A Kingdom of God Perspective 

The biblical story is simple: The Creator is God of the nations. They are accountable to him. But rebellious spiritual powers subvert earthly rulers against God and his ethical demands – given to prosper the nation (see Psalm 2). To defeat evil and redeem the nations, God entered human history, becoming King in his Messiah. Jesus inaugurated God’s Rule and Reign on earth, confronting evil and advancing God’s Government in spiritual power, like yeast in dough leavening all nations. But it is not yet consummated in its full socio-economic-political-eco reality, which Jesus will do when he returns. Until then, between the times of Christ’s first and second coming, we’re in serious spiritual warfare.

People who believe in Jesus (follow him and obey his teachings) enter God’s Kingdom now, becoming its representative witness and instrument of advancement in society. Christ-followers live simultaneously under two governments; we’re citizens both of God’s Kingdom and our nation. Thus the Church-State relationship is one of critical engagement and partnership: to the extent the State’s policies and actions uphold God’s ‘rule of law’ (ethical values), the Church supports the State. But when they violate ethical norms, we must challenge and resist the government – for God’s sake, for the nation’s sake, for the oppressed poor who suffer most when governments become arrogant and unaccountable. Lord Acton said, “Power corrupts, and absolute power corrupts absolutely.” The Church is the conscience of government and society, upholding the 10 Commandments (don’t lie, steal, envy, murder, lust, etc) that God gave humanity, so we don’t destroy each other!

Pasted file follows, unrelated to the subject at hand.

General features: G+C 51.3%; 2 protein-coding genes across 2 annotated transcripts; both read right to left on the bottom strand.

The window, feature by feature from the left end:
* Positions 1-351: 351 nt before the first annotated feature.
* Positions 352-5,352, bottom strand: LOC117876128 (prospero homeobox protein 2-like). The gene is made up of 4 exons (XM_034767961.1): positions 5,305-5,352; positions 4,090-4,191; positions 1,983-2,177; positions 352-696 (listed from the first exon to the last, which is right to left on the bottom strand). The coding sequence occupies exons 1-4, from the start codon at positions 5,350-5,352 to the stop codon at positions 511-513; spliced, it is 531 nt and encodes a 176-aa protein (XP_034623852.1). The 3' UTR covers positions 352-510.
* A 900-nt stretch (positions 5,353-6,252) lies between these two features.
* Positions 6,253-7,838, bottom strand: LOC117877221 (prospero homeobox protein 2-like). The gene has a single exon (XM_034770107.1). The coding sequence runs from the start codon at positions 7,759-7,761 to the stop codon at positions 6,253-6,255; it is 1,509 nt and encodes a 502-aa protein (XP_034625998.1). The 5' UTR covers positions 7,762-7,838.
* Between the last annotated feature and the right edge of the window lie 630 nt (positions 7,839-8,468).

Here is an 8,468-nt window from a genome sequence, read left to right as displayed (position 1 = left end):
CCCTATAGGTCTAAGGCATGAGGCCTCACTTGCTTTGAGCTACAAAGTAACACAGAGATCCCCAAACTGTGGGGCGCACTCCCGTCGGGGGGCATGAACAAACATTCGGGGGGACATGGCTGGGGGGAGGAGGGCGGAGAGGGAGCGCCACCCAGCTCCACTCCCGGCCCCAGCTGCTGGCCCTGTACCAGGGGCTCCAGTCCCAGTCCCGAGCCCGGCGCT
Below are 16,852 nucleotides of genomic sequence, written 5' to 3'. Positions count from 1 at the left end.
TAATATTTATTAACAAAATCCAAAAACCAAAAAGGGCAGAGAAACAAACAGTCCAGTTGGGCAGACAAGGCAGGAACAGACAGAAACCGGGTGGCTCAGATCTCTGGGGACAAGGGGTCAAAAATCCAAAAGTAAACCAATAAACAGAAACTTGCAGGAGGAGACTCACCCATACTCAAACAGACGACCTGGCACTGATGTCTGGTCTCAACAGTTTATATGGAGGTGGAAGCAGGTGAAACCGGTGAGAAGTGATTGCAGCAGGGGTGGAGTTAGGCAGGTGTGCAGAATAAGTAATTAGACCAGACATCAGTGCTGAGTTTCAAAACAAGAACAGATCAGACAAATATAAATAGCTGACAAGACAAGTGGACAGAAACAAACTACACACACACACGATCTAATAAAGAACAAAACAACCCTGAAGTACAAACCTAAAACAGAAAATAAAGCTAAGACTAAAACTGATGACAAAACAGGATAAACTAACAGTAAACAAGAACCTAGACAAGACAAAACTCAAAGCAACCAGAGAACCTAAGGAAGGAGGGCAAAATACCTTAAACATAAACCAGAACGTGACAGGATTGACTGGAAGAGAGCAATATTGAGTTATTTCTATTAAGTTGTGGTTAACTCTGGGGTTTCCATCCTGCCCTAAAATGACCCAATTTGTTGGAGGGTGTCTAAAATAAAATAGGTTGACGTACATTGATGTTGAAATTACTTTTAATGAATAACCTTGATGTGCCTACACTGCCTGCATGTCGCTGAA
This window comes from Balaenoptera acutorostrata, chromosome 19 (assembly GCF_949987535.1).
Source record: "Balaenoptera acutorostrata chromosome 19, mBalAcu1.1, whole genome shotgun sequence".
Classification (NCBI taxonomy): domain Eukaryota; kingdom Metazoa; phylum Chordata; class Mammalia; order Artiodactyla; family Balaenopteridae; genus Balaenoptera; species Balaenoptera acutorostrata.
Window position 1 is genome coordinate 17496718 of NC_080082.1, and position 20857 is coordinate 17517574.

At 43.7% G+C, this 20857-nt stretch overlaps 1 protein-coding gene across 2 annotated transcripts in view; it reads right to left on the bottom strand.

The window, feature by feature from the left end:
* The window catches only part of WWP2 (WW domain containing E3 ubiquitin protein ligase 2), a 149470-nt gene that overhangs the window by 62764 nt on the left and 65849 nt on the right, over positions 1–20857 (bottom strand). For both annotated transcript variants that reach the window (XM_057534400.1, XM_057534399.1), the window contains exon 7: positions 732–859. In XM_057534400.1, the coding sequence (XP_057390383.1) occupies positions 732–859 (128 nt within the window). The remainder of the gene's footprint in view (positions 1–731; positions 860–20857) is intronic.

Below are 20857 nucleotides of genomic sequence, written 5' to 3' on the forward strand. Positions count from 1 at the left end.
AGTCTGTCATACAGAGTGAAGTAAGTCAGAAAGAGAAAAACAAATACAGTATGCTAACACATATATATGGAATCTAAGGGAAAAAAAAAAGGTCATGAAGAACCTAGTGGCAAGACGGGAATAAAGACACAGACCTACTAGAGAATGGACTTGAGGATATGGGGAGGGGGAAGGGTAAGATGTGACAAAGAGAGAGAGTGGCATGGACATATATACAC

Kingdom people (Christ’s Church) are God’s healing and hope in the world. God intends for ALL of society’s diversity of race, class, political ideology, brokenness and pain, to be reconciled in his ‘impossible community’ of reconciliation (see Rev 5:9-10, 7:9-10). It happens as we submit to his Kingship: wherever HIS will is done on earth as in heaven, his Kingdom HAS come (Matt 6:10). The Church in all its faults and divisions is still God’s present proto-type project of that consummated Kingdom when Jesus returns (the ANC will not rule until Jesus comes. God heard that arrogant claim! Be afraid, ANC! Be very afraid!) My point is that, despite the state of the nation (and the Church), God is still in charge, Jesus still has “all authority in heaven and on earth”, and he’s given it to us to go and take his Rule to all nations (Matt 28:18). He removes authority from rulers and gives it whomever he wills (Lk 1:51-53). Therefore, Kingdom people are irrepressibly buoyant in their faith and hope in God, like a cork in the turbulent sea. We may be overwhelmed for a moment, but we always come up to breathe the Breath of Heaven (“prayer”), believing God again and again for the impossible. When evil destroys the foundations of society, what can the righteous do? We must look to God on THE throne in heaven’s parliamentary court, and ask for mercy and intervention… and trust him (see Psalm 11).